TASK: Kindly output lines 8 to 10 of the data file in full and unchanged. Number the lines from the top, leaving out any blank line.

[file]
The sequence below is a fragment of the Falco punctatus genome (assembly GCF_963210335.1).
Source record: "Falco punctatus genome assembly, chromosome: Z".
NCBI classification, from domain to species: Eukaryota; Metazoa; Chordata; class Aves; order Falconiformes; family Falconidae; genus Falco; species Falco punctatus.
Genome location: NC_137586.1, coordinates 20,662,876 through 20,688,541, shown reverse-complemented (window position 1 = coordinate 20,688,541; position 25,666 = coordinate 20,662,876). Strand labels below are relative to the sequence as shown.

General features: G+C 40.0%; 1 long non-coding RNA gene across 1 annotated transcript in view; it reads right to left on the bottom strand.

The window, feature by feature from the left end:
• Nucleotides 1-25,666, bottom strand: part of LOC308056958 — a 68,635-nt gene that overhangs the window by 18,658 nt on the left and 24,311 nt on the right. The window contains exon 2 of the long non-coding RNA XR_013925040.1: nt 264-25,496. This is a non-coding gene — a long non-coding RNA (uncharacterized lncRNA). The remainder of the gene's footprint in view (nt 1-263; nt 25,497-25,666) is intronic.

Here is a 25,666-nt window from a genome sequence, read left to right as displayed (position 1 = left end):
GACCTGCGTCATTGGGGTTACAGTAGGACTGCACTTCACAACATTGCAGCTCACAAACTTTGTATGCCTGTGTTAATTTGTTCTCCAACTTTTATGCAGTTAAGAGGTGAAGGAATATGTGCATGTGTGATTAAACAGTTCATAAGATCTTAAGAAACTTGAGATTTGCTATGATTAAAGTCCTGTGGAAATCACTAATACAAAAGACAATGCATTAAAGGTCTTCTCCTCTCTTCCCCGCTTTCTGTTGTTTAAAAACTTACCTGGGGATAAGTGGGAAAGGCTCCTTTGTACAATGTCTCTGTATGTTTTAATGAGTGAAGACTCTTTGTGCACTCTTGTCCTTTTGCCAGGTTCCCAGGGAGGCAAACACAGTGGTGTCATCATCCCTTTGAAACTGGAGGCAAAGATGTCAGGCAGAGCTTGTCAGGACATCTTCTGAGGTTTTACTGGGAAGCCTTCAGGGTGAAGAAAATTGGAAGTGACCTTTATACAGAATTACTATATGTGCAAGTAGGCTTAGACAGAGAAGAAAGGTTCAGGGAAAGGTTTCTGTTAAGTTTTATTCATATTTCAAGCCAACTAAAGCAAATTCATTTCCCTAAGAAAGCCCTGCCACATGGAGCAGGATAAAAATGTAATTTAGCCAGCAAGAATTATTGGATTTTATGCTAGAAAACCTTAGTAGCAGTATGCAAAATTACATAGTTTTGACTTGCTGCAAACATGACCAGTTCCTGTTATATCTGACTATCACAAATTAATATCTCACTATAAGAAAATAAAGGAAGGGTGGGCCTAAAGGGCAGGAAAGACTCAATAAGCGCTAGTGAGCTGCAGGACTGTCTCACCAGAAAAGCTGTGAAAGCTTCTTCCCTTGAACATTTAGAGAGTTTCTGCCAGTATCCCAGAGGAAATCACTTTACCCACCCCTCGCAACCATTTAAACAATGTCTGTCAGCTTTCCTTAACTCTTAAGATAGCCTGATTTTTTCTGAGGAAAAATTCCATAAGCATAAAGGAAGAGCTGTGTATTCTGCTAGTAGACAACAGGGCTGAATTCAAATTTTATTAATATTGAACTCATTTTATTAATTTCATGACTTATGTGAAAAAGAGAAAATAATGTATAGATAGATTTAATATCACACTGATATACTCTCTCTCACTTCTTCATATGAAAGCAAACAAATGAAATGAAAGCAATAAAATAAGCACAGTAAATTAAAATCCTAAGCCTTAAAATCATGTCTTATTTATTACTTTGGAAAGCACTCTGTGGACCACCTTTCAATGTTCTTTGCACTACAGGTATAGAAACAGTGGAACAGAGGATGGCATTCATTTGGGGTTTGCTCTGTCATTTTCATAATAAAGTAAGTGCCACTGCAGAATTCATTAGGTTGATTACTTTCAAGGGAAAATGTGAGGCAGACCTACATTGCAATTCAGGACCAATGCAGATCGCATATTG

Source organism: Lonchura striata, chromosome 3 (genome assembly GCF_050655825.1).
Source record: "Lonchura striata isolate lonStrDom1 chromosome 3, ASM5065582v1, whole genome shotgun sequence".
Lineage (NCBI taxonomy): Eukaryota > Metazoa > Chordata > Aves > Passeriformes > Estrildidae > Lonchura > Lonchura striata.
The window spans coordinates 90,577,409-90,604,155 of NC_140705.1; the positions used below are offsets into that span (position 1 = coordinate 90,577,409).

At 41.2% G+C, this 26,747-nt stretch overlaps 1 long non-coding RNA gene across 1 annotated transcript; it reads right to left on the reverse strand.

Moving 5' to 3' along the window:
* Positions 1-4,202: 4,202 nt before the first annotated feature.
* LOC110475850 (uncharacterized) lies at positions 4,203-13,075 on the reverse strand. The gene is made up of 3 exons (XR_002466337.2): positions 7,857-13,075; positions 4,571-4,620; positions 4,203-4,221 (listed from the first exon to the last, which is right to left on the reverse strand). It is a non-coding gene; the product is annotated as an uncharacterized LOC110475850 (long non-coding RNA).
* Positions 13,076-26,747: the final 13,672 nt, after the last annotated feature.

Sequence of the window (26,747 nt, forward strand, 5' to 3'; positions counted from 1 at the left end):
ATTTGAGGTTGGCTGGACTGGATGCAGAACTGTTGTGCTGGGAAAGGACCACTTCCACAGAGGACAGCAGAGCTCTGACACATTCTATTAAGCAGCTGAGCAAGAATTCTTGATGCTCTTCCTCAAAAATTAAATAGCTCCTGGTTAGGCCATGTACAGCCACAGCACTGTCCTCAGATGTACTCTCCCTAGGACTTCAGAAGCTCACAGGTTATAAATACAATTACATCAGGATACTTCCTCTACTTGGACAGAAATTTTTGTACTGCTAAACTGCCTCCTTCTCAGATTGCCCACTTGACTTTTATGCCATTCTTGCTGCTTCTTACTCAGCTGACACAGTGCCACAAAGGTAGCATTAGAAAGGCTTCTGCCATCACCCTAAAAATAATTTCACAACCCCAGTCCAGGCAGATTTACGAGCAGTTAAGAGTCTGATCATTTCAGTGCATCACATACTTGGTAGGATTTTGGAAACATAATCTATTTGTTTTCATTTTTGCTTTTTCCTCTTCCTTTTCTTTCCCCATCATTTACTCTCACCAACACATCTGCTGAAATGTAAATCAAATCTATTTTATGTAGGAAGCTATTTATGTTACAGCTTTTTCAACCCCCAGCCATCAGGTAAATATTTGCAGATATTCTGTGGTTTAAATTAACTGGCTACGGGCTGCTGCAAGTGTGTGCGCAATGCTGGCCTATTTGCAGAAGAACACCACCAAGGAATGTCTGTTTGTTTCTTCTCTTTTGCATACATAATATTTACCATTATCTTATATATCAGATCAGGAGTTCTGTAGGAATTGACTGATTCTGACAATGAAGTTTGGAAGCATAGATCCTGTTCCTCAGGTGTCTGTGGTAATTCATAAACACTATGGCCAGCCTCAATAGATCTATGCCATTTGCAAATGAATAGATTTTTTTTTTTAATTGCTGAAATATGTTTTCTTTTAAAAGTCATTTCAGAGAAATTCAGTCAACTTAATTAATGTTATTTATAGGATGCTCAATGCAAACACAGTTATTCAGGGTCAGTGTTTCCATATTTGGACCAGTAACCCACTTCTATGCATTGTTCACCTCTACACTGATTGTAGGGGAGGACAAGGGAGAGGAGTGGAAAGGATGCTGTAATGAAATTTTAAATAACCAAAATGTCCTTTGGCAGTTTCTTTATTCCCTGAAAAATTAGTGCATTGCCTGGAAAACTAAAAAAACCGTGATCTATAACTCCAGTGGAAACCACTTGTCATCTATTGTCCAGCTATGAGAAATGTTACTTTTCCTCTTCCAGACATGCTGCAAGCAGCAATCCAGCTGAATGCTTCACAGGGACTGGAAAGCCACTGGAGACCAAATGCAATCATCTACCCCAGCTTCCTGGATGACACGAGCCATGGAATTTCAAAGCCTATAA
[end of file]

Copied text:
Here is a 25,666-nt window from a genome sequence, read left to right as displayed (position 1 = left end):
GACCTGCGTCATTGGGGTTACAGTAGGACTGCACTTCACAACATTGCAGCTCACAAACTTTGTATGCCTGTGTTAATTTGTTCTCCAACTTTTATGCAGTTAAGAGGTGAAGGAATATGTGCATGTGTGATTAAACAGTTCATAAGATCTTAAGAAACTTGAGATTTGCTATGATTAAAGTCCTGTGGAAATCACTAATACAAAAGACAATGCATTAAAGGTCTTCTCCTCTCTTCCCCGCTTTCTGTTGTTTAAAAACTTACCTGGGGATAAGTGGGAAAGGCTCCTTTGTACAATGTCTCTGTATGTTTTAATGAGTGAAGACTCTTTGTGCACTCTTGTCCTTTTGCCAGGTTCCCAGGGAGGCAAACACAGTGGTGTCATCATCCCTTTGAAACTGGAGGCAAAGATGTCAGGCAGAGCTTGTCAGGACATCTTCTGAGGTTTTACTGGGAAGCCTTCAGGGTGAAGAAAATTGGAAGTGACCTTTATACAGAATTACTATATGTGCAAGTAGGCTTAGACAGAGAAGAAAGGTTCAGGGAAAGGTTTCTGTTAAGTTTTATTCATATTTCAAGCCAACTAAAGCAAATTCATTTCCCTAAGAAAGCCCTGCCACATGGAGCAGGATAAAAATGTAATTTAGCCAGCAAGAATTATTGGATTTTATGCTAGAAAACCTTAGTAGCAGTATGCAAAATTACATAGTTTTGACTTGCTGCAAACATGACCAGTTCCTGTTATATCTGACTATCACAAATTAATATCTCACTATAAGAAAATAAAGGAAGGGTGGGCCTAAAGGGCAGGAAAGACTCAATAAGCGCTAGTGAGCTGCAGGACTGTCTCACCAGAAAAGCTGTGAAAGCTTCTTCCCTTGAACATTTAGAGAGTTTCTGCCAGTATCCCAGAGGAAATCACTTTACCCACCCCTCGCAACCATTTAAACAATGTCTGTCAGCTTTCCTTAACTCTTAAGATAGCCTGATTTTTTCTGAGGAAAAATTCCATAAGCATAAAGGAAGAGCTGTGTATTCTGCTAGTAGACAACAGGGCTGAATTCAAATTTTATTAATATTGAACTCATTTTATTAATTTCATGACTTATGTGAAAAAGAGAAAATAATGTATAGATAGATTTAATATCACACTGATATACTCTCTCTCACTTCTTCATATGAAAGCAAACAAATGAAATGAAAGCAATAAAATAAGCACAGTAAATTAAAATCCTAAGCCTTAAAATCATGTCTTATTTATTACTTTGGAAAGCACTCTGTGGACCACCTTTCAATGTTCTTTGCACTACAGGTATAGAAACAGTGGAACAGAGGATGGCATTCATTTGGGGTTTGCTCTGTCATTTTCATAATAAAGTAAGTGCCACTGCAGAATTCATTAGGTTGATTACTTTCAAGGGAAAATGTGAGGCAGACCTACATTGCAATTCAGGACCAATGCAGATCGCATATTG

Source organism: Lonchura striata, chromosome 3 (genome assembly GCF_050655825.1).